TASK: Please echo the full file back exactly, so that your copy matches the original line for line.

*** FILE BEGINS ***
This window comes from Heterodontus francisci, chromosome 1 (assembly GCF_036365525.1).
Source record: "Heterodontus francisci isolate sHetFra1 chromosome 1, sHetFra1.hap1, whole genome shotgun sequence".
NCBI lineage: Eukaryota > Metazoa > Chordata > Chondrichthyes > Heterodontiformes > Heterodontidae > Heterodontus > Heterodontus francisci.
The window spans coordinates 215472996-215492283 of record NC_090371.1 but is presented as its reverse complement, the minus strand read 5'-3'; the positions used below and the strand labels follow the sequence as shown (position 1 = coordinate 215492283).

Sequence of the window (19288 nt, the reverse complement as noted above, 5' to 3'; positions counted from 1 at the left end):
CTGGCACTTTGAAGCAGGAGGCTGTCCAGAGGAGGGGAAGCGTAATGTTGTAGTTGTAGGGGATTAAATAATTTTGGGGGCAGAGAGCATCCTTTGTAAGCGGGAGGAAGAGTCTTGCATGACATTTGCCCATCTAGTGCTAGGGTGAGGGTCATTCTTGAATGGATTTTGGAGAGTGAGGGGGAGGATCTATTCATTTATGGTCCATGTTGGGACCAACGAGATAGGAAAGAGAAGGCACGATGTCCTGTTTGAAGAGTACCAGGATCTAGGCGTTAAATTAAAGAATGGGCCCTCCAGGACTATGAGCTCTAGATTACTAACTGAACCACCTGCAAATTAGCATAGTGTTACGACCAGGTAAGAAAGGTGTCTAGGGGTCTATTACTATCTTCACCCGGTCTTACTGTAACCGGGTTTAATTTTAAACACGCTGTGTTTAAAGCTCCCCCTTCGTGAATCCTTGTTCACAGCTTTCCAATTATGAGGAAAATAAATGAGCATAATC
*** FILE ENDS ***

This window comes from Heterodontus francisci, chromosome 1 (assembly GCF_036365525.1).
Source record: "Heterodontus francisci isolate sHetFra1 chromosome 1, sHetFra1.hap1, whole genome shotgun sequence".
NCBI lineage: Eukaryota > Metazoa > Chordata > Chondrichthyes > Heterodontiformes > Heterodontidae > Heterodontus > Heterodontus francisci.
The window spans coordinates 215472996-215492283 of record NC_090371.1 but is presented as its reverse complement, the minus strand read 5'-3'; the positions used below and the strand labels follow the sequence as shown (position 1 = coordinate 215492283).

Sequence of the window (19288 nt, the reverse complement as noted above, 5' to 3'; positions counted from 1 at the left end):
CTGGCACTTTGAAGCAGGAGGCTGTCCAGAGGAGGGGAAGCGTAATGTTGTAGTTGTAGGGGATTAAATAATTTTGGGGGCAGAGAGCATCCTTTGTAAGCGGGAGGAAGAGTCTTGCATGACATTTGCCCATCTAGTGCTAGGGTGAGGGTCATTCTTGAATGGATTTTGGAGAGTGAGGGGGAGGATCTATTCATTTATGGTCCATGTTGGGACCAACGAGATAGGAAAGAGAAGGCACGATGTCCTGTTTGAAGAGTACCAGGATCTAGGCGTTAAATTAAAGAATGGGCCCTCCAGGACTATGAGCTCTAGATTACTAACTGAACCACCTGCAAATTAGCATAGTGTTACGACCAGGTAAGAAAGGTGTCTAGGGGTCTATTACTATCTTCACCCGGTCTTACTGTAACCGGGTTTAATTTTAAACACGCTGTGTTTAAAGCTCCCCCTTCGTGAATCCTTGTTCACAGCTTTCCAATTATGAGGAAAATAAATGAGCATAATC